It must’ve felt like a scene out of the Ben Stiller movie “Night at the Museum” Sunday when members of the College of the Canyons football program enjoyed a meet and greet with some of college football’s living legends.
Over the weekend, Nissan filmed a commercial on COC’s Valencia campus, displacing football practice for a few days.
On Sunday, Cougars coach Ted Iacenda and four players were invited to a luncheon and tour of the set.
The highlight came when they entered a tent staged to look like a locker room and stocked with star power.
Heisman Trophy winners Marcus Allen, Doug Flutie, Tony Dorsett, Herschel Walker, Eddie George, Steve Spurrier and Desmond Howard welcomed the Cougar contingency.
“We talked it up for probably 15 minutes on that little set. It was awesome,” Iacenda said, later adding, “I talked to Doug Flutie quite a bit. He took a selfie with me. We said hello to all the guys and talked extensively to Herschel Walker.”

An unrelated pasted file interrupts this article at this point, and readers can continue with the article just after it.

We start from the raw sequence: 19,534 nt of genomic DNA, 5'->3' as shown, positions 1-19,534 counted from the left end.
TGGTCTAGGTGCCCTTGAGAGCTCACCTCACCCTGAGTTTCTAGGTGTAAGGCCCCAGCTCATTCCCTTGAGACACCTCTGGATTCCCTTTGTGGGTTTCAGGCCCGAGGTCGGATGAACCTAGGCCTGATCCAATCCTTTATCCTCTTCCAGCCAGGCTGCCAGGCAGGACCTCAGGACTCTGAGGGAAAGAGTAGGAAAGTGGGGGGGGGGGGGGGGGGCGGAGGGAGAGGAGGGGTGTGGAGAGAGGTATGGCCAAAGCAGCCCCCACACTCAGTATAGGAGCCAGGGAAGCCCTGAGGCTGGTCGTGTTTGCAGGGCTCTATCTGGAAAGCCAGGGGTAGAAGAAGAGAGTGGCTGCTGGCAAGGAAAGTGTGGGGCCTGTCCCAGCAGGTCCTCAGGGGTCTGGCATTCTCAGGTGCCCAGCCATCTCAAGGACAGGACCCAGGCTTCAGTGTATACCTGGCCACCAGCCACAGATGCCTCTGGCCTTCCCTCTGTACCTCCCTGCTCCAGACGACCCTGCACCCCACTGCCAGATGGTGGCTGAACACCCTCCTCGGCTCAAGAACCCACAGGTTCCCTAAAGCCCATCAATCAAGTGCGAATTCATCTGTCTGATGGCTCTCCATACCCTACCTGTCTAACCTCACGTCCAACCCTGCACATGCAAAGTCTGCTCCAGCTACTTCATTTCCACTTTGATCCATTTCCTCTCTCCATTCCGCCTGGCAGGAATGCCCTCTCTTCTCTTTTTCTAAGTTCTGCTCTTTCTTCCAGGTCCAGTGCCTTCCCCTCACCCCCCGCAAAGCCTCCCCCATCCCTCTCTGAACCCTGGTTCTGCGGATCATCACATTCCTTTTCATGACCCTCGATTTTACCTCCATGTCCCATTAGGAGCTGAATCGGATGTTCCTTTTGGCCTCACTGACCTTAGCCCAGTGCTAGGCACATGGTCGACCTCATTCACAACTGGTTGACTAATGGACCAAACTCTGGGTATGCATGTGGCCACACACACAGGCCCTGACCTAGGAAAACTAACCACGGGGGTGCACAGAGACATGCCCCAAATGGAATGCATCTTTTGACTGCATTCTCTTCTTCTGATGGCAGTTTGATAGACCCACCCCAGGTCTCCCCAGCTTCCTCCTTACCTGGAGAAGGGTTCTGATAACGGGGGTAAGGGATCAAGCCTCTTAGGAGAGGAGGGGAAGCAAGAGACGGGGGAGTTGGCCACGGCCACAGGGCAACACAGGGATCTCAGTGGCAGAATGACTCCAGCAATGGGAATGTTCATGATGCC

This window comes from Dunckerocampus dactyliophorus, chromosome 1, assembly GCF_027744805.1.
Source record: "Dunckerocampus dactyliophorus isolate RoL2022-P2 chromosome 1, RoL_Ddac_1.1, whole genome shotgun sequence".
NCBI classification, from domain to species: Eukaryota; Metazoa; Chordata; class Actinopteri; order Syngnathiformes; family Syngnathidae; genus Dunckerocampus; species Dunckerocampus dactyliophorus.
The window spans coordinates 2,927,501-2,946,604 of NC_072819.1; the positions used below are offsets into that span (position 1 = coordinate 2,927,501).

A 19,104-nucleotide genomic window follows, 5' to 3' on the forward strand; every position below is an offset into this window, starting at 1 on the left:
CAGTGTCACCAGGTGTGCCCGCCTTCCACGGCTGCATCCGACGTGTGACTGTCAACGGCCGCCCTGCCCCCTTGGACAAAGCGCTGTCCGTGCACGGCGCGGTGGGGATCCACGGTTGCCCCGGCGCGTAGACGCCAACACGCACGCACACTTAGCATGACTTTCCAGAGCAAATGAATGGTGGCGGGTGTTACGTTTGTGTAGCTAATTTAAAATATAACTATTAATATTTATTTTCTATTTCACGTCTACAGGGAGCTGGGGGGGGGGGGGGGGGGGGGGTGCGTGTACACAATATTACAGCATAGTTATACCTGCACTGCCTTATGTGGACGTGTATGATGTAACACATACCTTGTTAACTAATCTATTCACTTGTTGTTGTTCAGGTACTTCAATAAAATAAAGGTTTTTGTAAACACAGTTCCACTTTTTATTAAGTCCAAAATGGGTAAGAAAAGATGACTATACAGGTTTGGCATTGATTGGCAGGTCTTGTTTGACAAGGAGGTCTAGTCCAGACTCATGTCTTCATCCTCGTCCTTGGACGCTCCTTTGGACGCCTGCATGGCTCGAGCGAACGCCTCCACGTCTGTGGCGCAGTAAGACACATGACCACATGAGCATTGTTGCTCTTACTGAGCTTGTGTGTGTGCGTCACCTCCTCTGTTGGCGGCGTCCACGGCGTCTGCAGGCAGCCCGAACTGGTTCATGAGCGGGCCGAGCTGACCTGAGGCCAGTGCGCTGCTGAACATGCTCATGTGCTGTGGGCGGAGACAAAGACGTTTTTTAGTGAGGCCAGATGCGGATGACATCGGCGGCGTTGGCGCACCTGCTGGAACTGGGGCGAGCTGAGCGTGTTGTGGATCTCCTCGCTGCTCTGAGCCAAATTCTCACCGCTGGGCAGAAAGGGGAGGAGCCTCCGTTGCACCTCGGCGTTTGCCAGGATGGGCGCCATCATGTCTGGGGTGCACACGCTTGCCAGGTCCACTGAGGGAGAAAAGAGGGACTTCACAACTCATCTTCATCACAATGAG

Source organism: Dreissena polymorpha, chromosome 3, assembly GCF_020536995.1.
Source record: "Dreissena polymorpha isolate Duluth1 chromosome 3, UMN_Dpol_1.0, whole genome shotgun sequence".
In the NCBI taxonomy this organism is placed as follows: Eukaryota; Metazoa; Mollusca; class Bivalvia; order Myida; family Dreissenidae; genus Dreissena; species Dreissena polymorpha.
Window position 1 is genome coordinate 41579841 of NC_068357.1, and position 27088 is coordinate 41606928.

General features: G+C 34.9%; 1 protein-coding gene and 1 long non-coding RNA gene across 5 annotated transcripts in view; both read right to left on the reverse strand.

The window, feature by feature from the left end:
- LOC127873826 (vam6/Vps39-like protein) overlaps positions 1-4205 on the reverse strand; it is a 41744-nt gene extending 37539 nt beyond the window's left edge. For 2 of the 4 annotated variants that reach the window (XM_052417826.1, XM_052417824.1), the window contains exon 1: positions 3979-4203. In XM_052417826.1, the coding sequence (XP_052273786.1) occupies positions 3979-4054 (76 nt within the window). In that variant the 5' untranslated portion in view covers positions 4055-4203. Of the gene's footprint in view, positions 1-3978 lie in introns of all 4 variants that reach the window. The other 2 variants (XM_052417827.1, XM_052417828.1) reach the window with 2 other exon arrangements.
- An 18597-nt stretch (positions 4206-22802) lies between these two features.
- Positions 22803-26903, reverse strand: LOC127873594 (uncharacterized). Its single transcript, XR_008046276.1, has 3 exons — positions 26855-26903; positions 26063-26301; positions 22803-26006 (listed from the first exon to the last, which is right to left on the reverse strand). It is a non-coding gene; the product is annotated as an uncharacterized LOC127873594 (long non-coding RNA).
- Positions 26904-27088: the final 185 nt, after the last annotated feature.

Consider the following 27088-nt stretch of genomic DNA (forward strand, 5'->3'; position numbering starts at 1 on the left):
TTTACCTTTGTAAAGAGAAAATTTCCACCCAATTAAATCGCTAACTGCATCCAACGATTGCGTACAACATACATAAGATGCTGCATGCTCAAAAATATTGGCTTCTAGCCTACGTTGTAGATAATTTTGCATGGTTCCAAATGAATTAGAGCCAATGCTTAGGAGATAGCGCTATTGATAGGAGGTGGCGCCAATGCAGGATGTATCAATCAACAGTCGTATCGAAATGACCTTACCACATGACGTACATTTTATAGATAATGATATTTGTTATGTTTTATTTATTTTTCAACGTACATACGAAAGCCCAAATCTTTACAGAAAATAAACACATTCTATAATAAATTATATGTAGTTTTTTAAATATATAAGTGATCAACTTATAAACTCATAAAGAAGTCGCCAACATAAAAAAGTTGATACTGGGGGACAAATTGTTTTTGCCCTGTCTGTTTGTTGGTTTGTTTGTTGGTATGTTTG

COC receiver and Valencia High grad Nick Jones, who returned to the program this offseason after a one-year hiatus, called the experience “surreal” and “insane.”
He said he talked to Walker, who played at the University of Georgia and with four NFL teams, about the running back’s subsequent career in MMA.
“You see them on TV and it’s normal,” Jones said. “You see them in real life, and it’s like, ‘Wow I’m actually shaking hands with Flutie and George. These guys are the best of what you’re trying to be.”
Jones, as far as the California Community College Athletic Association was concerned, was the best wide receiver in California in 2015, leading the state in receiving yards per game (124).
He worked full-time last fall as he charted his future, ultimately returning to COC for another year.
However, he won’t be the Cougars’ biggest star when they open this fall. After a 12-sack freshman campaign, defensive end Dorian Gerald committed to the University of Tennessee this summer.
Gerald was another one of the four lucky Cougars on Sunday, along with Saugus High grad Austin Davenport and tight end Hunter Schuessler.
Originally, the plan was for a sand volleyball tournament the team played Thursday, using a medicine ball instead of a normal orb, to determine who got to attend Sunday’s event.
Jones’ quartet won, but three guys couldn’t go. So Gerald, Davenport and Schuessler stepped in.
Davenport wasn’t sure what to expect.
He was pleasantly surprised.
“Seeing these guys and meeting them and seeing how nice they were (was cool),” he said. “They were just regular guys.”